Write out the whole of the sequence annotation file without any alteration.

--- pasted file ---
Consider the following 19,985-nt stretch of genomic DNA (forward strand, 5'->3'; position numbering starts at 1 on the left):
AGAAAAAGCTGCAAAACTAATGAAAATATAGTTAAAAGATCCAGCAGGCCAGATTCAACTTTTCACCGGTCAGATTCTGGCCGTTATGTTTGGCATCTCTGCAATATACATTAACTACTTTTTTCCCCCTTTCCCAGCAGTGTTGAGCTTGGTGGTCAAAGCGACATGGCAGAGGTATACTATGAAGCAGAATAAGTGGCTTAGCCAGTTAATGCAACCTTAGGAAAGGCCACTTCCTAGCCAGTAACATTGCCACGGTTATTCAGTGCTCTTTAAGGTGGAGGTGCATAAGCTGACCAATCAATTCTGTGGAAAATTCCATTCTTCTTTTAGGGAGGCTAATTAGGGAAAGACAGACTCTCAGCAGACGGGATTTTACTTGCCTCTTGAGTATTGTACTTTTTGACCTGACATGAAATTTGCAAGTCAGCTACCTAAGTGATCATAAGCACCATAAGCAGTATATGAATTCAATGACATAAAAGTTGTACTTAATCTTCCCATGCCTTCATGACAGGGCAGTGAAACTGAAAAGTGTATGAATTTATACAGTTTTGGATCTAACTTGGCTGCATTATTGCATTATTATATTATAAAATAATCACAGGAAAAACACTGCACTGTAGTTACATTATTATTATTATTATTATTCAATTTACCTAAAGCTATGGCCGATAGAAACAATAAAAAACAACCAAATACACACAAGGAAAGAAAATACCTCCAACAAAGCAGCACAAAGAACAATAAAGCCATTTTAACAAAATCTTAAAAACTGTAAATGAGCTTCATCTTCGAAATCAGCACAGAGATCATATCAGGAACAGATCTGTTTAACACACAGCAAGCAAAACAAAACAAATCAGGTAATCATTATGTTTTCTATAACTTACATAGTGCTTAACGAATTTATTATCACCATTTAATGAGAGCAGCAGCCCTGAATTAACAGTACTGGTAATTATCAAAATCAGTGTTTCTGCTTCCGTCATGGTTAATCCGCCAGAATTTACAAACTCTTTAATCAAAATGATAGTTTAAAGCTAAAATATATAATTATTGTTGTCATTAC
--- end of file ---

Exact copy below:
Consider the following 19,985-nt stretch of genomic DNA (forward strand, 5'->3'; position numbering starts at 1 on the left):
AGAAAAAGCTGCAAAACTAATGAAAATATAGTTAAAAGATCCAGCAGGCCAGATTCAACTTTTCACCGGTCAGATTCTGGCCGTTATGTTTGGCATCTCTGCAATATACATTAACTACTTTTTTCCCCCTTTCCCAGCAGTGTTGAGCTTGGTGGTCAAAGCGACATGGCAGAGGTATACTATGAAGCAGAATAAGTGGCTTAGCCAGTTAATGCAACCTTAGGAAAGGCCACTTCCTAGCCAGTAACATTGCCACGGTTATTCAGTGCTCTTTAAGGTGGAGGTGCATAAGCTGACCAATCAATTCTGTGGAAAATTCCATTCTTCTTTTAGGGAGGCTAATTAGGGAAAGACAGACTCTCAGCAGACGGGATTTTACTTGCCTCTTGAGTATTGTACTTTTTGACCTGACATGAAATTTGCAAGTCAGCTACCTAAGTGATCATAAGCACCATAAGCAGTATATGAATTCAATGACATAAAAGTTGTACTTAATCTTCCCATGCCTTCATGACAGGGCAGTGAAACTGAAAAGTGTATGAATTTATACAGTTTTGGATCTAACTTGGCTGCATTATTGCATTATTATATTATAAAATAATCACAGGAAAAACACTGCACTGTAGTTACATTATTATTATTATTATTATTCAATTTACCTAAAGCTATGGCCGATAGAAACAATAAAAAACAACCAAATACACACAAGGAAAGAAAATACCTCCAACAAAGCAGCACAAAGAACAATAAAGCCATTTTAACAAAATCTTAAAAACTGTAAATGAGCTTCATCTTCGAAATCAGCACAGAGATCATATCAGGAACAGATCTGTTTAACACACAGCAAGCAAAACAAAACAAATCAGGTAATCATTATGTTTTCTATAACTTACATAGTGCTTAACGAATTTATTATCACCATTTAATGAGAGCAGCAGCCCTGAATTAACAGTACTGGTAATTATCAAAATCAGTGTTTCTGCTTCCGTCATGGTTAATCCGCCAGAATTTACAAACTCTTTAATCAAAATGATAGTTTAAAGCTAAAATATATAATTATTGTTGTCATTAC